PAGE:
Posts made in May 2021

EPA Adds Treatment Information for 11 PFAS

Last week (May 2021), in a Press Release, EPA announced they had added treatment information for the following 11 PFAS compounds to their Drinking Water Treatability Database:

  • Perfluoropentanesulfonic acid (PFPeS)
  • Perfluorohexanesulfonamide (PFHxSA)
  • Perfluorobutylsulfonamide (PFBSA)
  • Perfluoro-4-methoxybutanoic acid (PFMOBA)
  • Perfluoro-3-methoxypropanoic acid (PFMOPrA)
  • Perfluoro-3,5,7,9-butaoxadecanoic acid (PFO4DA)
  • Fluorotelomer sulfonate 4:2 (FtS 4:2)
  • Ammonium 4,8-dioxa-3H-perfluorononanoate (ADONA)
  • Perfluoro-4-(perfluoroethyl)cyclohexylsulfonate (PFECHS)
  • F-53B: a combination of 9-chlorohexadecafluoro-3-oxanone-1-sulfonic acid and 11-Chloroeicosafluoro-3-oxaundecane-1-sulfonic acid
  • Perfluoro-2-{[perfluoro-3-(perfluoroethoxy)-2-propanyl]oxy}ethanesulfonic acid, also known as Nafion BP2

EPA Press Release:

Link to information about EPA’s Drinking Water Treatability Database:

Link to EPA’s Drinking Water Treatability Database:

3M Sues Michigan Over PFAS MCLs

Earlier this month (May 2021), 3M sued the State of Michigan in an effort to overturn MCLs adopted in August 2020 for seven PFAS (see below).

Michigan National Public Radio quoted from a 3M statement as follows:

“Environmental regulations should be set using established processes and rigorous science that provide public transparency and accountability for regulators. In its rush to establish these regulations, the State of Michigan acted arbitrarily without measured consideration of the scientific evidence, nor serious consideration of the costs, particularly considering the speculative benefits of these regulations’ enforcement. This lawsuit aims to prevent these arbitrary, burdensome restrictions from being implemented unless regulators follow prescribed processes for rulemaking.”

From Michigan’s Press Release here is part of the State’s response:

“3M profited for years from its sale of PFAS products and concealed its evidence of adverse health impacts from state and federal regulators,” said Attorney General Nessel.  “It is no coincidence that this out-of-state company is resorting to attempts to rewrite our state’s standards put in place to protect Michiganders from PFAS in their drinking water.  3M knows it is responsible to address contamination in Michigan and it has been unwilling to do so. Now, it wants to change the rules so that it can continue to shirk its responsibility to Michigan residents and to the health of the water resources that define our state.”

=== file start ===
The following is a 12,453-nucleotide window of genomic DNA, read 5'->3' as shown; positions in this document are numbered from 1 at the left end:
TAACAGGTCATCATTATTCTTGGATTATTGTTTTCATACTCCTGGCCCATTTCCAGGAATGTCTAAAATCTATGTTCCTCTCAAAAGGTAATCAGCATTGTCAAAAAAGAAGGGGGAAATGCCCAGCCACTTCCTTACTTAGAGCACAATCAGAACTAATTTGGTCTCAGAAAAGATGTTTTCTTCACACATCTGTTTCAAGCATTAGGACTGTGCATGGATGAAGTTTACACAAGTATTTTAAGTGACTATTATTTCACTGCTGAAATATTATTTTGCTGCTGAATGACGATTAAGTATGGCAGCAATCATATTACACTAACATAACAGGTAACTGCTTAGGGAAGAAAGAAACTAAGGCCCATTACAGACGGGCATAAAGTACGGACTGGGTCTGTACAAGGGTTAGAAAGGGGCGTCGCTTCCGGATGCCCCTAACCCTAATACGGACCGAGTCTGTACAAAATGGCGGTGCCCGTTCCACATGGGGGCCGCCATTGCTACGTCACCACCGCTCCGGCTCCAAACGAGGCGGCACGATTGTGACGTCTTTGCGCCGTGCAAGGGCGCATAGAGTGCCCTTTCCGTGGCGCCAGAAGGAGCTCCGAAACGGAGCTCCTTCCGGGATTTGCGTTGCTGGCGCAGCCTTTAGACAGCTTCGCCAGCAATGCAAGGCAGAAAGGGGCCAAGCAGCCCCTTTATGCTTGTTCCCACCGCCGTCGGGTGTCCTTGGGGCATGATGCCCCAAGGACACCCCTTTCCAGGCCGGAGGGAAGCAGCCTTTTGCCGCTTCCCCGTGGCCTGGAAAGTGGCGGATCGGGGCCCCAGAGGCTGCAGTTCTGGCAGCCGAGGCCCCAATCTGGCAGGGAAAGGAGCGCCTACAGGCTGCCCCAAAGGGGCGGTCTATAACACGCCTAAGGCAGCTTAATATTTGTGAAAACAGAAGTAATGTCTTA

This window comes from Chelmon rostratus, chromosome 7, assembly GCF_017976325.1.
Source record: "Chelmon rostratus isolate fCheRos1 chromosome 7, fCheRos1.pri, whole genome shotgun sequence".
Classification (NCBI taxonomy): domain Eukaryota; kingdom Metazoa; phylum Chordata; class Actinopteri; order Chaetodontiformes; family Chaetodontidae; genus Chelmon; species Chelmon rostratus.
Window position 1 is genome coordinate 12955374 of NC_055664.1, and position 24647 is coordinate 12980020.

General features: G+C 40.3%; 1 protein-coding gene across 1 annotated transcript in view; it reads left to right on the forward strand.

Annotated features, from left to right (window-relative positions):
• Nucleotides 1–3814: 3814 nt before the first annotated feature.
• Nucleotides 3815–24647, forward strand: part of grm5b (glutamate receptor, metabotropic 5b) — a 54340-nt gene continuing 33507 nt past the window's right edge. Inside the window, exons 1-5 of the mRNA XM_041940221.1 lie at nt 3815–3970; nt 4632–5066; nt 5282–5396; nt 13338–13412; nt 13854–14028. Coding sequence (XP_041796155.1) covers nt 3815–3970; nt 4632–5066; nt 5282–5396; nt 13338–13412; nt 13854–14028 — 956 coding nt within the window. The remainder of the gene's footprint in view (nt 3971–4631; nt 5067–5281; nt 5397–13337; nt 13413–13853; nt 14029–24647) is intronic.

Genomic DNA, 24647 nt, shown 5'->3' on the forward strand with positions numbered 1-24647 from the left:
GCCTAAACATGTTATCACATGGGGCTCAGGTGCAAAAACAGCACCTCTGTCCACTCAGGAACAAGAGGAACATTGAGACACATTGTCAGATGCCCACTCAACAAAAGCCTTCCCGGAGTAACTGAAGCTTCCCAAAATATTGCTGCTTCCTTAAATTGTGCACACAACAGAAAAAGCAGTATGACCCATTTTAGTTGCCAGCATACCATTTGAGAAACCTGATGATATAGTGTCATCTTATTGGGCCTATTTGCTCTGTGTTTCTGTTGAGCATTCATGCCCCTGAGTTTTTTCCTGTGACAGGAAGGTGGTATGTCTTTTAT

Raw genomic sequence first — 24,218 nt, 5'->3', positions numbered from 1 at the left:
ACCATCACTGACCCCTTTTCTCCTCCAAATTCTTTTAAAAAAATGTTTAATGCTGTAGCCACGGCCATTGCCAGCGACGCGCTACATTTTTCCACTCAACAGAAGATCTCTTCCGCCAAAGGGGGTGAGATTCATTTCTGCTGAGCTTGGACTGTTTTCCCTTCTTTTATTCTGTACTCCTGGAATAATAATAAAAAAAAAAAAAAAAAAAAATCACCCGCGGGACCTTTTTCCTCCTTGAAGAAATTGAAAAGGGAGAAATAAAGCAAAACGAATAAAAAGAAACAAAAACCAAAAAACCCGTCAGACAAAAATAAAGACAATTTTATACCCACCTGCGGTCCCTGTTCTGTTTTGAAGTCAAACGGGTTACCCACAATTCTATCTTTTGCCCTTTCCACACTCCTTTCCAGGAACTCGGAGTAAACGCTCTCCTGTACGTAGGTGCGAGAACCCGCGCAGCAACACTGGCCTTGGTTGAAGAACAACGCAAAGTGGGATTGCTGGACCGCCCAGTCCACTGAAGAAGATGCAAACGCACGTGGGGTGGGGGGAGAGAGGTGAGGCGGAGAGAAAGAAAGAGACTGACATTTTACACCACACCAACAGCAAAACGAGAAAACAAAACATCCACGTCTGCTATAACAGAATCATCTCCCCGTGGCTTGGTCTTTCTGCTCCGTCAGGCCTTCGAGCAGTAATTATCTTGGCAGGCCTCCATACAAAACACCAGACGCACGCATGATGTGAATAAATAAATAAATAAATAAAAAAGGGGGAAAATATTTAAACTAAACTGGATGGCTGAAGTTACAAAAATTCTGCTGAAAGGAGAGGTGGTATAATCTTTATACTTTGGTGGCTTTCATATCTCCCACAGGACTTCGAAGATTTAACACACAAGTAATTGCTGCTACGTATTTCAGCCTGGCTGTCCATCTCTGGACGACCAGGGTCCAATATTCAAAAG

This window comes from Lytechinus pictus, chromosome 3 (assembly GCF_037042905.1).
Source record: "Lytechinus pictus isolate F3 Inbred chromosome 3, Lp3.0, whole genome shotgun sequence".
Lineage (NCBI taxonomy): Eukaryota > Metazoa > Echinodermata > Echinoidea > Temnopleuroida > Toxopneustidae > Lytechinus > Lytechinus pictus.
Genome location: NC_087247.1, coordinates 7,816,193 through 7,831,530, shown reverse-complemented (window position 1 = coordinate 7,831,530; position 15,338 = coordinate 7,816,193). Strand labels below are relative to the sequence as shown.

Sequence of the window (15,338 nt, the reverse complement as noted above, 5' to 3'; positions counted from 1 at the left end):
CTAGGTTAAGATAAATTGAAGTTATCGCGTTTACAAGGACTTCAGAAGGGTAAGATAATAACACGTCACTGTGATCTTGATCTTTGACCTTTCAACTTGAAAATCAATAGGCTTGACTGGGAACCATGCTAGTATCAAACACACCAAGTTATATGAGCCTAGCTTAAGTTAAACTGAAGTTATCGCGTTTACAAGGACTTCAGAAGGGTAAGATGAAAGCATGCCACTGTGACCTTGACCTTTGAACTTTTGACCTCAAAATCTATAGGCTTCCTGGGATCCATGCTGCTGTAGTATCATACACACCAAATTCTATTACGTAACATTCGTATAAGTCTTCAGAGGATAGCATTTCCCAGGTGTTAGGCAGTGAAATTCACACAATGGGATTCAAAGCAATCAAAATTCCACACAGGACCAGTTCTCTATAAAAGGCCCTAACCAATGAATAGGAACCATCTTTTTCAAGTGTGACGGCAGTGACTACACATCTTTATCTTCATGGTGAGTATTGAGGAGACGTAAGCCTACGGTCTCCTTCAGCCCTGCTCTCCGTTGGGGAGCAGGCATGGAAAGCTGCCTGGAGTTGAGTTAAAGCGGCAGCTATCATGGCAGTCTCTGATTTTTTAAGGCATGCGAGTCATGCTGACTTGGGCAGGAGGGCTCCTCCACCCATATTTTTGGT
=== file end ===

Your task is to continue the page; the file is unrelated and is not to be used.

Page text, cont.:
Michigan Press Release in response to the lawsuit:,4629,7-136-3452-558805–,00.html

Michigan National Public Radio article:


In 2017 Michigan created MPART [Michigan PFAS Action Response Team] in response to PFAS contamination throughout the State.  MPART consists of members from the following State government departments: Environment, Great Lakes and Energy; Health and Human Services; Natural Resources; Agriculture and Rural Development; Transportation; Military and Veteran Affairs; and Licensing and Regulatory Affairs.

In March 2019, Governor Whitmer directed MPART to form a Science Advisory Workgroup that would “inform the rulemaking process for appropriate MCLs for PFAS.”   In June 2019 the three-member Science Advisory Workgroup recommended “health based” levels for the seven PFAS.  Three public hearings were held on the proposed MCLs in January 2020.  In August 2020 Michigan adopted final MCLs for the following seven PFAS:

PFNA (Perfluorononanoic acid) – 6 parts per trillion (ppt)

PFOA (Perfluorooctanoic acid)  – 8 ppt

PFHxA (Perfluorohexanoic acid) – 400,000 ppt

PFOS (Perfluorooctanesulfonic acid)  – 16 ppt

PFHxS (Perfluorohexane sulfonate)  – 51 ppt

PFBS (Perfluorobutane sulfonic acid)  – 420 ppt

HFPO-DA (Hexafluoropropylene oxide or Gen-X) – 370 ppt

OEHHA Recommended Cyanotoxin NLs

OEHHA Recommended NLs for Cyanotoxins

On February 4, 2021 the State Water Resources Control Board (SWRCB) Division of Drinking Water (DDW) submitted a written request to the California Office of Environmental Health Hazard Assessment (OEHHA) to develop recommended Notification Levels (NLs) for four cyanotoxins (copy of the February 4, 2021 DDW memo is here DDW Request to OEHAA for Cyanotoxin NLs_2021-02-04).

In response to that request, on May 3, 2021 OEHHA submitted the following recommended NLs to the SWRCB:

Anatoxin-a – Recommended NL 4 µg/L

Saxitoxins – Recommended Interim NL: 0.6 µg/L

Microcystins – Recommended Interim NL 0.03 µg/L

Cylindrospermopsin – Recommended Interim NL: 0.3 µg/L

Two memos from OEHHA to the SWRCB providing background and how the NLs were calculated are here (OEHHA NL_Anatoxin_2021-05-03 OEHHA_Interim NLs_Three Cyanotoxins_2021-05-03 ).

For three of the cyanotoxins, OEHHA recommended that the NLs be used on an interim basis “…while it completes its review of the sizeable database of recent toxicity studies on these cyanotoxins and derives final recommendations.”

Link to OEHHA announcement;